We blew the doors off the Worcester Centrum. I really think that pushing everyone to do “Baker Street” had heightened the whole band’s cohesion. Or maybe it was just that after a day off everyone was fresh and well-rested. Whatever it was, we were on fire.
Remo and I played an improv section in the middle of “Widowmaker” that was shit-hot. I mean, it had been good at all the previous shows, but it was so good we actually went twice as many bars as usual, and the whole band was on their toes so it was easy to do.
Since we were staying over, and there were a lot of family and friends from this area, we had a party back at the hotel.
It was during this, after he’d had a few, that Remo finally admitted to a wee bit of discomfort. “I think maybe we better stick to the set tonight. Tomorrow, I mean.”
“No more surprises,I promise,” I said. “We didn’t practice another stealth song.”
“No no, I mean let’s not overdo it with going off script.”
We were sharing a bottle of Maker’s, sitting side by side on a couch in a somewhat cramped hotel suite but no one seemed to mind that. And I was thinking: But isn’t that the whole point of live performance? And of the blues milieu? Genre? Whatever the fuck French word I’m trying to remember? Jamming is part of the script.
But what I said was, “Okay.”
He poured another finger for himself and for me then set the bottle back on the coffee table in front of us. “Do you know what I mean? Let’s not overdo it.”
“The fact you’re saying it makes me think… that you think… that we already did. Overdo it.”
“You know that rendition we did tonight of ‘Widowmaker’ was the best you and I’ve played, right?” I really felt that way, too. It was like some of the magic moments we had playing together in his living room or on his back deck or wherever the hell else we had been over the years. A beach in Australia. A musical instrument store in Japan. “The best.”
“I know. And I don’t think we overdid it. But I could see how we might if we don’t rein it in a little. If you don’t rein it in a little.”
I knocked back the whiskey and enjoyed the burn and then the numbness as it went down. “Okay.”
Remo nodded. “Besides, I always knew I was going to have to sharpen my chops to keep up with you. Fuck, I’ve had ten years to practice, you’d think I’d be further ahead by now.” He knocked his own whiskey back and then held the glass in his hand. “And to think you’re just going to keep getting better.”
“And so are you,” I said, knocking my shoulder against his. Was Remo feeling insecure? That really didn’t seem like him.
I asked Flip about this later when we were back in our room. “I can’t figure Remo out.”
We were lying on our separate beds, with the TV on but not really watching it. “What do you mean?”
“I mean, he basically put me in charge of the musicians because, he says, he wants to elevate the level of the whole show. So I go out and elevate the level of the whole show, and now he’s a little freaked. I think. It’s hard to tell.”
Flip rocked his head back and forth as if it was a Magic Eight Ball and he was trying to get an answer to come up. “Remo Cutler is a control freak,” is what came out.
“And having a kid has just made him into even more of one.”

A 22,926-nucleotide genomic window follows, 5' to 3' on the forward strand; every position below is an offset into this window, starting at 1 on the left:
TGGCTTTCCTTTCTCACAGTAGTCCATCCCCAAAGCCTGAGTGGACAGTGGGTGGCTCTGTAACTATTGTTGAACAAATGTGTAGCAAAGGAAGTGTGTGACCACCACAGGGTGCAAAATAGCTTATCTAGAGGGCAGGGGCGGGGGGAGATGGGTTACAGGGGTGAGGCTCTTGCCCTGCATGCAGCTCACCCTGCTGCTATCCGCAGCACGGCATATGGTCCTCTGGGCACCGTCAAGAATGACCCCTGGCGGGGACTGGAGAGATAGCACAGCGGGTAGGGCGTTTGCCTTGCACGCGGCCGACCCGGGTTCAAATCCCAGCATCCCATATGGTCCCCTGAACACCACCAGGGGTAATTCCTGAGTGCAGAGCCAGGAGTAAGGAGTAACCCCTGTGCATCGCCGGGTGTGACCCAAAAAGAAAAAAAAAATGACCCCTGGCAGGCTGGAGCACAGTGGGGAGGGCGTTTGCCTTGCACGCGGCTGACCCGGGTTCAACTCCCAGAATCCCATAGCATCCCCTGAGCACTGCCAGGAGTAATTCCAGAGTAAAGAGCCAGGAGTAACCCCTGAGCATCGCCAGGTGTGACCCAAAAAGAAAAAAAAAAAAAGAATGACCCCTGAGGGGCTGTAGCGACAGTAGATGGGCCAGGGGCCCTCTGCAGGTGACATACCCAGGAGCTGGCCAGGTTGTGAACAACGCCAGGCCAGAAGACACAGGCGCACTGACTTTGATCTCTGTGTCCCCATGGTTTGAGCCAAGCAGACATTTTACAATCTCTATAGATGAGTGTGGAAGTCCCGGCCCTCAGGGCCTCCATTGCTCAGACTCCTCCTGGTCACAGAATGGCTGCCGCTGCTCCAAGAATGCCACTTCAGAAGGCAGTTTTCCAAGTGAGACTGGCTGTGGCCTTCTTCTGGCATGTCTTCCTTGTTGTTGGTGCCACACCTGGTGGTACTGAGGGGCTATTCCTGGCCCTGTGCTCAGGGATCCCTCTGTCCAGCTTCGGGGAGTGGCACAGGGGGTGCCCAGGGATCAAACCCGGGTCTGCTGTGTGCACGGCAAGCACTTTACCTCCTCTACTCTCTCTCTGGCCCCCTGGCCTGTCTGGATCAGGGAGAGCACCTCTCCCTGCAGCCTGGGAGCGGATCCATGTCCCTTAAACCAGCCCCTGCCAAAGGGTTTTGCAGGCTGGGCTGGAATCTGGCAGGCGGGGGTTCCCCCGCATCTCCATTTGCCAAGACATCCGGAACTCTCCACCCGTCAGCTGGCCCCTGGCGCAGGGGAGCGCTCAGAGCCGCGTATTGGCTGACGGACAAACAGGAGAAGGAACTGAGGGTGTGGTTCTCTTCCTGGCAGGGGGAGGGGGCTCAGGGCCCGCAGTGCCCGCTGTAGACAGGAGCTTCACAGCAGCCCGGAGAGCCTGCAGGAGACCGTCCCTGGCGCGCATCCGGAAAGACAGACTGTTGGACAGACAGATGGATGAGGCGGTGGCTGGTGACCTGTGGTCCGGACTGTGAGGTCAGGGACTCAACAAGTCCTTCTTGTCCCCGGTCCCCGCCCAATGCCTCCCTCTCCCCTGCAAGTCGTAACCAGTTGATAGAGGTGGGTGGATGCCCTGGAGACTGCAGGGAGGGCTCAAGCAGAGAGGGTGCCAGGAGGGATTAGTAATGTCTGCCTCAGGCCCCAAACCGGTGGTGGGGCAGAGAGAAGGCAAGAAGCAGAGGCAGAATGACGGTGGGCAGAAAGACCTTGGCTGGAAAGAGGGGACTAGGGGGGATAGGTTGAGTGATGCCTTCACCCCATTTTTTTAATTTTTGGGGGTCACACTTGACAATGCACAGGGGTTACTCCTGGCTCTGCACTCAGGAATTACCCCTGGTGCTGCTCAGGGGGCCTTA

Control freak seemed like a pretty strong word. “I think of him as a laid back kind of guy.”
“Who happens to do things like micromanage his touring arrangements, crew hiring, et cetera?”
“That isn’t being a control freak. That’s being smart. And you feel less helpless on the road if you know what’s going on.”
“Daron, seriously. You asked. Remo, I love him, he’s the best, and I’d work for him in a heartbeat, but he’s a micromanager. He wants to know what’s going on with every last detail. And you come breezing into his world with your improvisational attitude about everything and of course it freaks him out.”
“Wait, what do you mean ‘improvisational attitude about everything’?” I turned down the volume on the TV to make sure I was hearing him right. “Don’t you feel like Nomad is a jam band? And should be? And I really haven’t noticed the micromanaging.”
“Are you kidding? This is the guy who wanted you to play with a guitar pick instead of your fingernails.”
“Oh, right.” I’d forgotten about that.
“And this is the thing I’ve been trying to tell you, Daron. Nomad is only a jam band when you’re around.”
“Okay, well, I’ve never been around them when I’m not around, you know? So how would I know?”
“Well, I’ll tell you, musically they’re a lot more ‘by the book’ when you’re not here. Sometimes Remo plays the same solo note for note, night after night.”
“So? Everyone does that. I do that.”
“Look, you asked. Nomad is a different band when you’re here. A better band, if you ask me, but nobody asks me.” He shrugged. “If I were Remo, I’d lock you to that mic stand.”
I half-laughed. “He tried. He knows I won’t sign anything long term.”
“Wait, what? You’re saying you don’t want a long term gig with this group? You told me in Japan you’d waited your whole life to go on tour with them.”
“I did. And here I am on tour with them. That’s not the same thing as…making Nomad my whole career.” I sighed. “Once upon a time I would have. When I was fifteen I would have thought of nothing else. But I’m not that kid anymore.”
“Ahhh. I see. I have it all backwards. I assumed the only reason you weren’t actually married to this band was that Remo was stringing you along. Okay. That makes more sense.”
We lapsed into silence then, and I was thinking that in my own head it still didn’t really make sense, but at least maybe I was getting there…?
(Reminder: Come back Thursday for the first of our summer fan posts!)